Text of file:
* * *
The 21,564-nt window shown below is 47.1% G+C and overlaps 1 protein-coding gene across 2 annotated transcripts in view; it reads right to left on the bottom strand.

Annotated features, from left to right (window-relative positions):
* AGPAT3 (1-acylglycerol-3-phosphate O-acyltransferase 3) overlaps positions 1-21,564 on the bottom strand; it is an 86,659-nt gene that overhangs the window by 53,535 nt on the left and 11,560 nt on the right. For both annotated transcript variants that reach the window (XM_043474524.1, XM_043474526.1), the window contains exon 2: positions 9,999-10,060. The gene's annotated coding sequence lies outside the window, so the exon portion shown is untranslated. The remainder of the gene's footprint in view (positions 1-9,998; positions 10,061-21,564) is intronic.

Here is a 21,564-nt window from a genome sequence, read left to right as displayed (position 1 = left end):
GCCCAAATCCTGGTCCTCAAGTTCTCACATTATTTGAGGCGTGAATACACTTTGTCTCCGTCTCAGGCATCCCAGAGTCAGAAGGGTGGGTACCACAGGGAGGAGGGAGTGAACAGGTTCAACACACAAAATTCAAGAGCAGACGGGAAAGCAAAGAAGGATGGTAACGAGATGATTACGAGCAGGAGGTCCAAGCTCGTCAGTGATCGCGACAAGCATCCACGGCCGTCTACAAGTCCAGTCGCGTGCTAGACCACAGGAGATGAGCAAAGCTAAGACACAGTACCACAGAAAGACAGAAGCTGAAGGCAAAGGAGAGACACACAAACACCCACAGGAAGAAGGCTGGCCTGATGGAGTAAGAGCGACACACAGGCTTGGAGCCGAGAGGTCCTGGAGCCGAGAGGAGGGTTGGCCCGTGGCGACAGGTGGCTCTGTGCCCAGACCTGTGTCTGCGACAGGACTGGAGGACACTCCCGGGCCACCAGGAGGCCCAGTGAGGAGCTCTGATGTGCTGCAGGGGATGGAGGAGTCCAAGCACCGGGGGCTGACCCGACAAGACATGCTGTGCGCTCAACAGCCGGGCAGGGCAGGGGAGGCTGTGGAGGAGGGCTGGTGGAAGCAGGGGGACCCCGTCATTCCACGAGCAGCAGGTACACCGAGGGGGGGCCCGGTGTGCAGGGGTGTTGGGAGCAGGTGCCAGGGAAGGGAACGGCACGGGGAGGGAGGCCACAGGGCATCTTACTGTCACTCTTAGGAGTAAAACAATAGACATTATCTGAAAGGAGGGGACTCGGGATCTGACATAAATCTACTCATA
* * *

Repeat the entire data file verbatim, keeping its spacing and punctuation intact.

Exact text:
The 21,564-nt window shown below is 47.1% G+C and overlaps 1 protein-coding gene across 2 annotated transcripts in view; it reads right to left on the bottom strand.

Annotated features, from left to right (window-relative positions):
* AGPAT3 (1-acylglycerol-3-phosphate O-acyltransferase 3) overlaps positions 1-21,564 on the bottom strand; it is an 86,659-nt gene that overhangs the window by 53,535 nt on the left and 11,560 nt on the right. For both annotated transcript variants that reach the window (XM_043474524.1, XM_043474526.1), the window contains exon 2: positions 9,999-10,060. The gene's annotated coding sequence lies outside the window, so the exon portion shown is untranslated. The remainder of the gene's footprint in view (positions 1-9,998; positions 10,061-21,564) is intronic.

Here is a 21,564-nt window from a genome sequence, read left to right as displayed (position 1 = left end):
GCCCAAATCCTGGTCCTCAAGTTCTCACATTATTTGAGGCGTGAATACACTTTGTCTCCGTCTCAGGCATCCCAGAGTCAGAAGGGTGGGTACCACAGGGAGGAGGGAGTGAACAGGTTCAACACACAAAATTCAAGAGCAGACGGGAAAGCAAAGAAGGATGGTAACGAGATGATTACGAGCAGGAGGTCCAAGCTCGTCAGTGATCGCGACAAGCATCCACGGCCGTCTACAAGTCCAGTCGCGTGCTAGACCACAGGAGATGAGCAAAGCTAAGACACAGTACCACAGAAAGACAGAAGCTGAAGGCAAAGGAGAGACACACAAACACCCACAGGAAGAAGGCTGGCCTGATGGAGTAAGAGCGACACACAGGCTTGGAGCCGAGAGGTCCTGGAGCCGAGAGGAGGGTTGGCCCGTGGCGACAGGTGGCTCTGTGCCCAGACCTGTGTCTGCGACAGGACTGGAGGACACTCCCGGGCCACCAGGAGGCCCAGTGAGGAGCTCTGATGTGCTGCAGGGGATGGAGGAGTCCAAGCACCGGGGGCTGACCCGACAAGACATGCTGTGCGCTCAACAGCCGGGCAGGGCAGGGGAGGCTGTGGAGGAGGGCTGGTGGAAGCAGGGGGACCCCGTCATTCCACGAGCAGCAGGTACACCGAGGGGGGGCCCGGTGTGCAGGGGTGTTGGGAGCAGGTGCCAGGGAAGGGAACGGCACGGGGAGGGAGGCCACAGGGCATCTTACTGTCACTCTTAGGAGTAAAACAATAGACATTATCTGAAAGGAGGGGACTCGGGATCTGACATAAATCTACTCATA